US woman sues Hilton Worldwide for USD 100 million over nude shower video
New York: A Chicago woman is suing Hilton Worldwide for $100 million saying that she was filmed naked in the shower by a hidden camera while a hotel guest — in footage uploaded with her name onto multiple porn sites. The unnamed plaintiff sued the hotel giant for negligence citing “severe and permanent psychological injuries,” “severe mental anguish, emotional distress and other damages” such as medical expenses and loss of earnings.
The woman was a guest at a Hampton Inn and Suites hotel in Albany, the capital of New York state, in July 2015 while taking a bar exam after graduating from law school. She was recorded, fully nude, while taking a shower by a hidden video camera, the 19-page lawsuit claims. But she was blissfully ignorant until September 2018, more than three years later, when she received an email saying “this is you right?” with a link to the video on a porn site published with her full name.
The same person, claiming “I’m a perv,” then sent multiple threatening emails, professing to know where she went to university and where she worked. When the threats went unheeded, the video appeared on a string of other porn sites. Colleagues, friends and former classmates received a new version of the video, sent from a fake email address set up in her name. The extortionist then demanded an immediate hush payment of $2,000 followed by $1,000 a month for a year, the lawsuit claims, also alleging that other people were recorded in the same room at the same Hampton Inn.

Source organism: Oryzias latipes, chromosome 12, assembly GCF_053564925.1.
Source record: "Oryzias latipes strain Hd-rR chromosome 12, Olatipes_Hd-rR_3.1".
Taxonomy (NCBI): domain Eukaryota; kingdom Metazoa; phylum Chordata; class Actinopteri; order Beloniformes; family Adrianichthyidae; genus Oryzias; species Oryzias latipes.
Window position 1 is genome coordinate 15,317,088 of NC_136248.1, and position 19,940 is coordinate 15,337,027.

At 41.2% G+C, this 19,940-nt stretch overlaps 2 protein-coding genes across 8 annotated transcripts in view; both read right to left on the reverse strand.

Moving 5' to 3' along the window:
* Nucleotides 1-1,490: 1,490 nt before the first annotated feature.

“We take the safety and wellbeing of our guests incredibly seriously, and find the details included in the civil filing distressing,” said a spokesperson for Hilton, the parent company of Hampton Inn. “We commit to supporting the independent ownership and management of the property as they investigate, respond and cooperate with any law enforcement investigations,” the statement added.
A spokesperson for the Hampton Inn in question said they were “shocked and stunned to learn of the allegations” late Monday, saying that no recording devices “of any kind” had been discovered at the property. “The safety and security of our guests is our highest priority, and we emphatically do not condone any form of this type of invasion of privacy,” the property said in a statement. “Recently, the hotel underwent a complete renovation. During that process, no recording devices of any kind were uncovered,” it added, promising to work with authorities to find and hold accountable the perpetrator.
First baby born via uterus transplanted from dead donor